If you had a friend visiting you, what are some of the local spots you’d want to take them around to?
This is a fun question! When my best friend visits from Seattle, I usually create an itinerary based on as much food and ocean-time as possible. I’d begin our time with a trip to Dana Point farmers market to pick out some yummy breakfast items. Dana Point and San Clemente are two local towns I love for their markets and variety of artisans. While in Dana Point we’d rent kayaks in the harbor and paddle out to see the dolphins. Breakfast at The Dish or dinner at Jimmy’s Famous are a must while in DP. From there we’d head to Laguna Beach for a mai-thai at The Cliff Restaurant before walking the boardwalk to Gelato Paridiso and doing a little retail therapy at The Soul Project. Victoria Beach is a hidden gem for anyone wanting to see a little slice of magic in Laguna. I’d make sure we go to Newport one day and rent beach cruisers. We’d start riding at Wedge and cruise the boardwalk all the way to Big Belly Deli for lunch, stopping along the way for ice cream at the pier. By mid-week we’d need a pick-me-up so Bear Coast Coffee is a must on those mornings we want to take a stroll on the beach with a delicious cup of coffee. Of course any visit wouldn’t be complete without a trip to San Clemente. We’d hit Electric for a new pair of sunnies, then Nomad’s for the best poke in town. We’d head to The Cellar for a charcuterie board and wine before hitting The Vine for dinner. We’d end our San Clemente day with a walk down Del Mar to the Pier and keep our eyes out for bubble man. Ending the day with a bonfire at sunset with friends and live music is like heaven on earth.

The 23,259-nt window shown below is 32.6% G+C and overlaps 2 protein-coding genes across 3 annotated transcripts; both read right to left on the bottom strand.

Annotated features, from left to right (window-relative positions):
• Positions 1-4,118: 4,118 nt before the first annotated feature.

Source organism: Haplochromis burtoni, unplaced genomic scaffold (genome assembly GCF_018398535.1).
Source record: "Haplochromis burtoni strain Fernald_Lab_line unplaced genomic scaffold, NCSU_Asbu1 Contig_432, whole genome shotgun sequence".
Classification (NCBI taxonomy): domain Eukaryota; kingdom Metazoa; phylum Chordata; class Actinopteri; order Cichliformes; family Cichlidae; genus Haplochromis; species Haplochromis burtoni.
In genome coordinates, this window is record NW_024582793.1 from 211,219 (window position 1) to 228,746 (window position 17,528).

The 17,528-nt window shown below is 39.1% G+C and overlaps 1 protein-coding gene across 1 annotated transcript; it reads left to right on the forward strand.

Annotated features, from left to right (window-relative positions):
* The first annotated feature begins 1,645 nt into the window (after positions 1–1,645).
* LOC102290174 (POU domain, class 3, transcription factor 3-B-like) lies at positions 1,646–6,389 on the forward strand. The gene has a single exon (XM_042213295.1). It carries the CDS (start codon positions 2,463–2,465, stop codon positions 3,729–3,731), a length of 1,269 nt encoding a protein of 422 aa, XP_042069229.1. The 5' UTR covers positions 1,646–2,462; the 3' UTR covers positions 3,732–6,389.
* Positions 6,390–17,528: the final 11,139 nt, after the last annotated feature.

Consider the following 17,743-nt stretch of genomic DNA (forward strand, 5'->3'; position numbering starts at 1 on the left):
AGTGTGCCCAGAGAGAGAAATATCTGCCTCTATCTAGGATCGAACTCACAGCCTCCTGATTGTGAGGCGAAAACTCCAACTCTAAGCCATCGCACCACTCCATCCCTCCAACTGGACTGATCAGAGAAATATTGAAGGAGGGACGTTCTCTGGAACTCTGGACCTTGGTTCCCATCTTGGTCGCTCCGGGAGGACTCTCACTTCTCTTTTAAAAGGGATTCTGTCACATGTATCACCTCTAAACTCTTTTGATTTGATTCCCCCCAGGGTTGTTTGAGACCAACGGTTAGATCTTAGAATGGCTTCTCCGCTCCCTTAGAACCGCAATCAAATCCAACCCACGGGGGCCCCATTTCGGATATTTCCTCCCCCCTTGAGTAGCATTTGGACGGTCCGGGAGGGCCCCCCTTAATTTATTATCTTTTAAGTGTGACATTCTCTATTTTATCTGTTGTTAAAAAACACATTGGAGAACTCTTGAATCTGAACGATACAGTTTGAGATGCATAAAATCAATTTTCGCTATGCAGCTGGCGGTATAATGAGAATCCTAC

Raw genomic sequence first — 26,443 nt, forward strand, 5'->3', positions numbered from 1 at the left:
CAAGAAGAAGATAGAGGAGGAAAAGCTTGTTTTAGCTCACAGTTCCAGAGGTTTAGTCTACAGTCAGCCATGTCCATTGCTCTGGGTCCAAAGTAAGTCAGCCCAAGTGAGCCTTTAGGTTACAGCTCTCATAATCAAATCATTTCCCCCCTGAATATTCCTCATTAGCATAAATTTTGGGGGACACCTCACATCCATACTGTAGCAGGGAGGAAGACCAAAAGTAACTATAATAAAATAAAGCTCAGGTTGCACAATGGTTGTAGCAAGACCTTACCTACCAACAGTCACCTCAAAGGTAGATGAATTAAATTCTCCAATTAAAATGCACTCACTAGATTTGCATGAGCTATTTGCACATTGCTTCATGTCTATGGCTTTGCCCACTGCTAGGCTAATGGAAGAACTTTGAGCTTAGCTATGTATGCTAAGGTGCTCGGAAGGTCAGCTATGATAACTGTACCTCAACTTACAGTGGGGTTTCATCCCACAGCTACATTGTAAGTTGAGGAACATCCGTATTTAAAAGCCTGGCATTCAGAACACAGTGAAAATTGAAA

Who else deserves some credit and recognition?
My business began when I hit the ground running after giving birth to twin daughters. I left a job that I loved for the opportunity to work from home and raise our girls. I wanted to be both a hands-on mother and provide for my family financially. But I had no clue how to run my own business or find balance for a healthy, thriving family. Through word-of-mouth I was turned on to a business group for start-up female entrepreneurs in southern California. So, I went without knowing a soul and quickly fell head over heels into this community of incredible women. Niko Everett became my business coach and helped me write a business plan, pinpoint my core values and execute what I believed was my heart’s desire in becoming a legitimate business owner. She even sponsored my mentorship when I was just starting off and could not afford her business course. Niko became a dear friend who I still look to often for advice and inspiration. She also co-founded a women’s networking group with Summer Meek who meets once a month at The Soul Project in Laguna Beach. It’s like a female spin on the “old boy’s network” for those seeking community and free business advise. I credit much of my success and confidence as a business owner to Niko and other friendships I’ve gained through this group of inspiring women.
Jess Riemer, Haley Douglas, Tiffany Fleming, Chris Glenn, Phyllicia Bonanno